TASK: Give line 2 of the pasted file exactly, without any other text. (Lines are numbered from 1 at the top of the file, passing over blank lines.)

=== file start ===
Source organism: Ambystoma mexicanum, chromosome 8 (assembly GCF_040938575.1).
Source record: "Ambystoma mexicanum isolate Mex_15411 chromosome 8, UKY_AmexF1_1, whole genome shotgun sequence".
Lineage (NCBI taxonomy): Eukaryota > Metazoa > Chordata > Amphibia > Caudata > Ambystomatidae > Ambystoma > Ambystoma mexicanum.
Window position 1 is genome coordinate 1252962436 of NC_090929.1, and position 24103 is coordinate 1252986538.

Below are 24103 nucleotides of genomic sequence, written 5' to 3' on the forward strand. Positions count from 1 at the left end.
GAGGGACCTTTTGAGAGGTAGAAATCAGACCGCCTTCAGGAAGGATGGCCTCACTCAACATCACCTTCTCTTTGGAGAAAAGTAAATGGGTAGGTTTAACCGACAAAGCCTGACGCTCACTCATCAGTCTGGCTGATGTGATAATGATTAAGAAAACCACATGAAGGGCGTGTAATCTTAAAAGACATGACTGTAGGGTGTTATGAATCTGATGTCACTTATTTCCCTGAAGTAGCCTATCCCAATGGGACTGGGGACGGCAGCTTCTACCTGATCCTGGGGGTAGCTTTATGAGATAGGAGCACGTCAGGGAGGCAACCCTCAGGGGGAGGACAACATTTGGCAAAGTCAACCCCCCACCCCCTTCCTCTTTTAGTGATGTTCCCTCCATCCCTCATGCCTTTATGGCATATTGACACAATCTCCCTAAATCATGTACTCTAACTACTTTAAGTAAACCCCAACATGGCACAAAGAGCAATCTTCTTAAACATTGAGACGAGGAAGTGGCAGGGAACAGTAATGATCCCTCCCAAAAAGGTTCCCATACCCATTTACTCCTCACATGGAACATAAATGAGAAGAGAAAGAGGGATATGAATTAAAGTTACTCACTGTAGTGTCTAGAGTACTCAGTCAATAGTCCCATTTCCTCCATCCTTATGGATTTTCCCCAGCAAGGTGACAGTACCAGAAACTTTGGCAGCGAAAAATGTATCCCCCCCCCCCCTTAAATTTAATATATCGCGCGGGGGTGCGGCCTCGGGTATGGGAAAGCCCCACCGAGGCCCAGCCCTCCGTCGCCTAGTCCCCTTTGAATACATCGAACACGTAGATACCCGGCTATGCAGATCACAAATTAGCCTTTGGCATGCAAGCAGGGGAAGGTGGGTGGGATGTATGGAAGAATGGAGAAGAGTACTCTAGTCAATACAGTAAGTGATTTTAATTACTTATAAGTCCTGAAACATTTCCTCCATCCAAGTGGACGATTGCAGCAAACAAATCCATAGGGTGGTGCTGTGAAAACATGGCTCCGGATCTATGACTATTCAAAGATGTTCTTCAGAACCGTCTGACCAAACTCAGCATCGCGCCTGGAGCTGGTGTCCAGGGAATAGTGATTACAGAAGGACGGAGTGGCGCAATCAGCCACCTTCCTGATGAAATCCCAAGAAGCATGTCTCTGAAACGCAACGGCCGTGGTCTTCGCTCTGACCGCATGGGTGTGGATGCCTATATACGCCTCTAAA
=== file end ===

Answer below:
Source record: "Ambystoma mexicanum isolate Mex_15411 chromosome 8, UKY_AmexF1_1, whole genome shotgun sequence".